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Cultural Geography

I.     Course Prefix/Number: GEG 122

       Course Name: Cultural Geography

       Credits: 3 (3 lecture; 0 lab)

II.    Prerequisite

None

III.   Course (Catalog) Description

Course studies contemporary world cultures and their interrelationships with geographic structure and regions, to gain a global perspective on current world events.  Content includes human origins and distribution; population, migration, health, climate, culture, language, settlement, industry and agriculture.

IV.   Learning Objectives

Upon completion of this course, the student should:

A.    Understand the fundamental themes of cultural geography;
B.    Be able to employ concepts accurately in understanding population dynamics, agricultural problems, cultural ecology, folk and popular culture, and the other themes of cultural geography;
C.    Understand the diversity of responses humans have created in meeting their physical and cultural needs;
D.    Achieve a better understanding of the world and its people.

V.    Academic Integrity

Students and employees at Oakton Community College are required to demonstrate academic integrity and follow Oakton's Code of Academic Conduct. This code prohibits:

• cheating,
• plagiarism (turning in work not written by you, or lacking proper citation),
• falsification and fabrication (lying or distorting the truth),
• helping others to cheat,
• unauthorized changes on official documents,
• pretending to be someone else or having someone else pretend to be you,
• making or accepting bribes, special favors, or threats, and
• any other behavior that violates academic integrity.

There are serious consequences to violations of the academic integrity policy. Oakton's policies and procedures provide students a fair hearing if a complaint is made against you. If you are found to have violated the policy, the minimum penalty is failure on the assignment and, a disciplinary record will be established and kept on file in the office of the Vice President for Student Affairs for a period of 3 years.
Details of the Code of Academic Conduct can be found in the Student Handbook.

VI.   Sequence of Topics

A.    Introduction to Cultural Geography
    1.    Cultural Origins and Diffusion
    2.    Cultural Ecology
    3.    Cultural Geography and Geographic Knowledge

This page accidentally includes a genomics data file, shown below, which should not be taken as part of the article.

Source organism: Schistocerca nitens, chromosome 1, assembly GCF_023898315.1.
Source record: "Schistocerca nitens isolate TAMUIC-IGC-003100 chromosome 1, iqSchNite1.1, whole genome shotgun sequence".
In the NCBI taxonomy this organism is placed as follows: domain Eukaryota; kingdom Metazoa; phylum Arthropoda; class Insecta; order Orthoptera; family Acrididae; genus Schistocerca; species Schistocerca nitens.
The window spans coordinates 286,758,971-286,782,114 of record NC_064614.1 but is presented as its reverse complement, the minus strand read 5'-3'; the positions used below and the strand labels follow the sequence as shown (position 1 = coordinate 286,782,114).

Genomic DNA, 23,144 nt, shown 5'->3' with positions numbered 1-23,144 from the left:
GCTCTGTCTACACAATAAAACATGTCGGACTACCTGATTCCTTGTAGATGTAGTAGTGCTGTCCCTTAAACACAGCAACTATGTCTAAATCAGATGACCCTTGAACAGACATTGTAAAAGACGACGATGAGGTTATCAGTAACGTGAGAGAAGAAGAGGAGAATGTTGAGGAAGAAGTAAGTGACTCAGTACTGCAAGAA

B.    Human Modification of the World
    1.    Human Origins
    2.    Agricultural Revolution
    3.    Technology Revolution
C.    Cultural Ecology
    1.    Agricultural Systems
    2.    Nomadism
    3.    Land Use Decisions/Landscape Patterns
    4.    Modern Commercial Farming
    5.    World Crop Patterns
    6.    Carrying Capacity of the Land
    7.    Energy Costs of Food Production
D.    The Geography of Population
    1.    The Population Crisis: the J-curve
    2.    Natural Controls on Population Growth
    3.    Demographic Transition
    4.    Population and Value Conflicts
    5.    Population Distribution Patterns
E.    Migration: Population Movements
    1.    Causes, Barriers, and Politics of Migration
    2.    Forces leading to Migration
    3.    Illegal Migration
    4.    Refugees and Their Impact
F.    Cultural Landscapes in Rural Regions
    1.    Landscape Variations
    2.    Traditional Rural Landscapes
    3.    Types of Land Tenure
    4.    The impact of Land Division
    5.    Desertification
    6.    Cultural Convergence
G.    The Mosaic of Culture
    1.    Race and Ethnicity
    2.    Conflict and Change
    3.    History of Racism
    4.    American Indians
    5.    Hispanic Americans
    6.    Race and Ethnocentrism
H.    The Mosaic of Culture
    1.    The Cultural Geography of Language
    2.    The Cultural Geography of Religion
    3.    Ethnic Religions
    4.    Universalizing Religions
    5.    Language/Religious Conflicts
I.    The Human World
    1.    The Changing Human World
    2.    Urbanization and Industrialization
    3.    Technological Change
    4.    Environmental Modifications
    5.    Humans: The Primary Agents of Change

VII.  Methods of Instruction

Lecture, classroom discussion, films, slides, and transparencies.


Course may be taught as face-to-face, media-based, hybrid or online course.

VIII. Course Practices Required

Students are expected to attend each class, having read the assigned textbook material before coming to class, bringing with them any questions they might have on the text or other related materials.  They are also expected to be actively engaged in the class sessions through such things as attentiveness to lectures and films, note-taking, asking questions, doing the assigned writing, and involvement in class discussions.

Students will be required to write outside of class the equivalent of 12-15 typed pages of material that will be graded.  This writing may take the form of a research or term paper, summaries of Journal articles, and/or a series of shorter analytical papers.

IX.   Instructional Materials

Note: Current textbook information for each course and section is available on Oakton's Schedule of Classes.

X.    Methods of Evaluating Student Progress

Examinations, quizzes, class participation and occasionally filling in maps and/or writing papers and giving presentations.

At least one exam will be given in addition to other required papers and assignments.

XI.   Other Course Information



If you have a documented learning, psychological, or physical disability you may be entitled to reasonable academic accommodations or services. To request accommodations or services, contact the Access and Disability Resource Center at the Des Plaines or Skokie campus. All students are expected to fulfill essential course requirements. The College will not waive any essential skill or requirement of a course or degree program.